The river and its tributaries drain 980 square miles (2,500 km2) in Humboldt County in the south and Trinity County in the north, comprising 34 percent of the 2,853-square-mile (7,390 km2) Trinity River watershed. The Hayfork Creek sub-watershed contains 379 square miles (980 km2), or 38 percent of the entire South Fork Trinity watershed. Most of the watershed lies on public lands (79 percent), while for Hayfork Creek, 78 percent of its watershed lies on public lands.[2] With the Yolla Bolly Mountains in the south and the Klamath Mountains in the north, the topography of the South Fork Trinity's watershed is dissected by deep gorges and valleys separated by narrow ridges. The South Fork is the largest and longest undammed National Wild and Scenic River in California.[7] (The Eel River, also a Wild and Scenic River, is over twice as long, but is dammed near its headwaters.)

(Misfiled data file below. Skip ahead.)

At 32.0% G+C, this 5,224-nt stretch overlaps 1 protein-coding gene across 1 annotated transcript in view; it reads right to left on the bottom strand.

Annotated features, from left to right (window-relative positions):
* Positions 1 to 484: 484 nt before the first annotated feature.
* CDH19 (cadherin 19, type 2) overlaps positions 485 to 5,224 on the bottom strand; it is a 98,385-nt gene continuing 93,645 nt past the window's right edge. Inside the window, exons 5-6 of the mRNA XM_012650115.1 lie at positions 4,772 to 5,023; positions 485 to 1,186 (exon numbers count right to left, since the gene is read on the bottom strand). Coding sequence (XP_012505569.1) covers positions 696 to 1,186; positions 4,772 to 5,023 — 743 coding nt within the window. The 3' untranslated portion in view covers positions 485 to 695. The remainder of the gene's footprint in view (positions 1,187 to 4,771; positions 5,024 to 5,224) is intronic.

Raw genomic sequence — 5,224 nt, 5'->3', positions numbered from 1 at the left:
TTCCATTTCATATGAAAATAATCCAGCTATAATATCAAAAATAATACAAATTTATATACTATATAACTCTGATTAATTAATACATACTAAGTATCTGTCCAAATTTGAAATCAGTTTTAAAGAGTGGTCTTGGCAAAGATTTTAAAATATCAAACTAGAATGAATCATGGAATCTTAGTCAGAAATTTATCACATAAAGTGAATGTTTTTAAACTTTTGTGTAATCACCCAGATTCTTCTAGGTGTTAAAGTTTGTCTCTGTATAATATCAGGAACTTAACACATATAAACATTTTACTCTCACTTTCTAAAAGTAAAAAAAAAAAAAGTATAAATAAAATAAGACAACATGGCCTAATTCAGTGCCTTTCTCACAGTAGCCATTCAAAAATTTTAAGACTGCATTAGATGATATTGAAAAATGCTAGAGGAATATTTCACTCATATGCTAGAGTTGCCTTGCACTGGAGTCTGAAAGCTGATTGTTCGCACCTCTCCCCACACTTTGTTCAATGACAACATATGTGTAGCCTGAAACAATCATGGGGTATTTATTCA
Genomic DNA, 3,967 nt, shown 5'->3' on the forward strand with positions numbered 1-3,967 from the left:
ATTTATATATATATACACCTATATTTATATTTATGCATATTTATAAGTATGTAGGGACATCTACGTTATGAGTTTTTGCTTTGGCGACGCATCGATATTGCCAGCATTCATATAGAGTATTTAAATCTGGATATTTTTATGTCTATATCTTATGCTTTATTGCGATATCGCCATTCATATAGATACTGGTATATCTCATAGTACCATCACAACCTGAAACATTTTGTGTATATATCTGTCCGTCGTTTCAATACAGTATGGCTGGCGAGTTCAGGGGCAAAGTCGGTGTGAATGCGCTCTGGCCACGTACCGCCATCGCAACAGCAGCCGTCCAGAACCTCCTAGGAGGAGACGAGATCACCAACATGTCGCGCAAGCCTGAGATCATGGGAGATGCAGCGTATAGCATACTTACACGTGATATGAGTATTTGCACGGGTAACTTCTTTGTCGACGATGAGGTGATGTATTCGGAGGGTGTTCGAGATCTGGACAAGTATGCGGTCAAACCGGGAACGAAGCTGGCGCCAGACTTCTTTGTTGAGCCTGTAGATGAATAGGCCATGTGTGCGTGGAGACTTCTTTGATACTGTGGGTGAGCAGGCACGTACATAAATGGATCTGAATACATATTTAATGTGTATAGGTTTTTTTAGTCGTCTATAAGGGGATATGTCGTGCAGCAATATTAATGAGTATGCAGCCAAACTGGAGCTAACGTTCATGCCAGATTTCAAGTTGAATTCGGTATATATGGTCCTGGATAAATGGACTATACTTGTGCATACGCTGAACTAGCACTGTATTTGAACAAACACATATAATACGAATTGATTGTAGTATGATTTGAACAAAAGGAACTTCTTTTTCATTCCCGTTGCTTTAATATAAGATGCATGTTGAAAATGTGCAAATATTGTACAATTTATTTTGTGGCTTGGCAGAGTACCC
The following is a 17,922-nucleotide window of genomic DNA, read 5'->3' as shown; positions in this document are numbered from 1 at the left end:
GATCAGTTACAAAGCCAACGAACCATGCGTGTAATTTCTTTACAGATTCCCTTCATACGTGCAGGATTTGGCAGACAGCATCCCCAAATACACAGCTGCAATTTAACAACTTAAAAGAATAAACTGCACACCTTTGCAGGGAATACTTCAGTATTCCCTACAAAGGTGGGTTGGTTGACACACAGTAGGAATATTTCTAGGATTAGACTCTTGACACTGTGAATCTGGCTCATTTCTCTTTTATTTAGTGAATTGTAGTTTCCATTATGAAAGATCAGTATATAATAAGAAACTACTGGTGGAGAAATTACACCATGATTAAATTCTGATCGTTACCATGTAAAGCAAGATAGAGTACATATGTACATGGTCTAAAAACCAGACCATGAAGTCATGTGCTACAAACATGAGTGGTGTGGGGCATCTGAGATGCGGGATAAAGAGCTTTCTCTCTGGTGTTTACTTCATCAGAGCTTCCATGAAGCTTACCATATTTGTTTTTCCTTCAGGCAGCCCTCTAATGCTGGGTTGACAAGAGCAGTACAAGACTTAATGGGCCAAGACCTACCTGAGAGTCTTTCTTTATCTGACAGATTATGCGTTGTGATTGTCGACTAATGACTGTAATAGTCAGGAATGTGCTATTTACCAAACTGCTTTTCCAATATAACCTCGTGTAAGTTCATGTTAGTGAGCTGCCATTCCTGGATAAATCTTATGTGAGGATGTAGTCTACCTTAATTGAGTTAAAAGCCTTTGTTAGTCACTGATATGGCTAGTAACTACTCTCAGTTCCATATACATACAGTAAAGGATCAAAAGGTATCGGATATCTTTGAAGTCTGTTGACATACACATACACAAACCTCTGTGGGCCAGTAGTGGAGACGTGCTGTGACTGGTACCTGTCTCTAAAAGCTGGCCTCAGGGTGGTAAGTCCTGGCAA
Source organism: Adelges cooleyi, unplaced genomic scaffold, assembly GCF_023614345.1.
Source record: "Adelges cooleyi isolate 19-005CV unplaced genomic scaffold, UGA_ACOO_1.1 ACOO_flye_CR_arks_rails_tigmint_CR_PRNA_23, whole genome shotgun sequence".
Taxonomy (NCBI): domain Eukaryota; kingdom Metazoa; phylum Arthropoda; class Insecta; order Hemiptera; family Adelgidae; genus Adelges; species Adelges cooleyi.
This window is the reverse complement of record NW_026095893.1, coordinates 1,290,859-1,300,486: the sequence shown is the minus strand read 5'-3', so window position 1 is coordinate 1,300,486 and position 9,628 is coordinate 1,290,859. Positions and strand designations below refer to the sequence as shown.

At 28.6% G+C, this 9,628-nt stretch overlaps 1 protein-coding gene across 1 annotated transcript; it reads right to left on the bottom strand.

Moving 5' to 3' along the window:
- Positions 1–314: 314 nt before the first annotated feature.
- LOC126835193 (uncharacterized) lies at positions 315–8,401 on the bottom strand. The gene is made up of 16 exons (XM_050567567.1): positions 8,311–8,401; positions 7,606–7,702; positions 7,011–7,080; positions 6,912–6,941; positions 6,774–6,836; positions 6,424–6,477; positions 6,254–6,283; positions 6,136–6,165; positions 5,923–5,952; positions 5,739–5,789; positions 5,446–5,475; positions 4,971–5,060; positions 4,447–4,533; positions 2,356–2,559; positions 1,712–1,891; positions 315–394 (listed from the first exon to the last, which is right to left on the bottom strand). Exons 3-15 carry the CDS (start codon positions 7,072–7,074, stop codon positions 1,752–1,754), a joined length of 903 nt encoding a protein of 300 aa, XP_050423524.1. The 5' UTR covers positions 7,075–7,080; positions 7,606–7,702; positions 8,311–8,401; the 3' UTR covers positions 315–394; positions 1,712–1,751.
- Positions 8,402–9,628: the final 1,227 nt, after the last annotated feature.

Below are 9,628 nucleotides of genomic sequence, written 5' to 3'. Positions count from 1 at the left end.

While along the length of the South Fork itself there is little human development, it receives agricultural pollutants from Hayfork Creek, whose valley contains over 52,000 acres (210 km2) of ranchlands and farmlands. In fact, there have been sightings of frequent fish kills in Hayfork Creek and it is said to have "severe water quality problems in the summer".[6] Diversions off Hayfork Creek have only furthered the pollution problem by concentrating it. Logging and road-building are the two primary negative factors affecting the South Fork mainstem. Clearing hillsides has accelerated erosion, clouding the water and causing difficulties for steelhead trout and chinook salmon, which once spawned in the river in prodigious numbers. Although logging has mostly ceased since the designation of the national forest, the landscape has not yet fully recovered from its impacts.[3]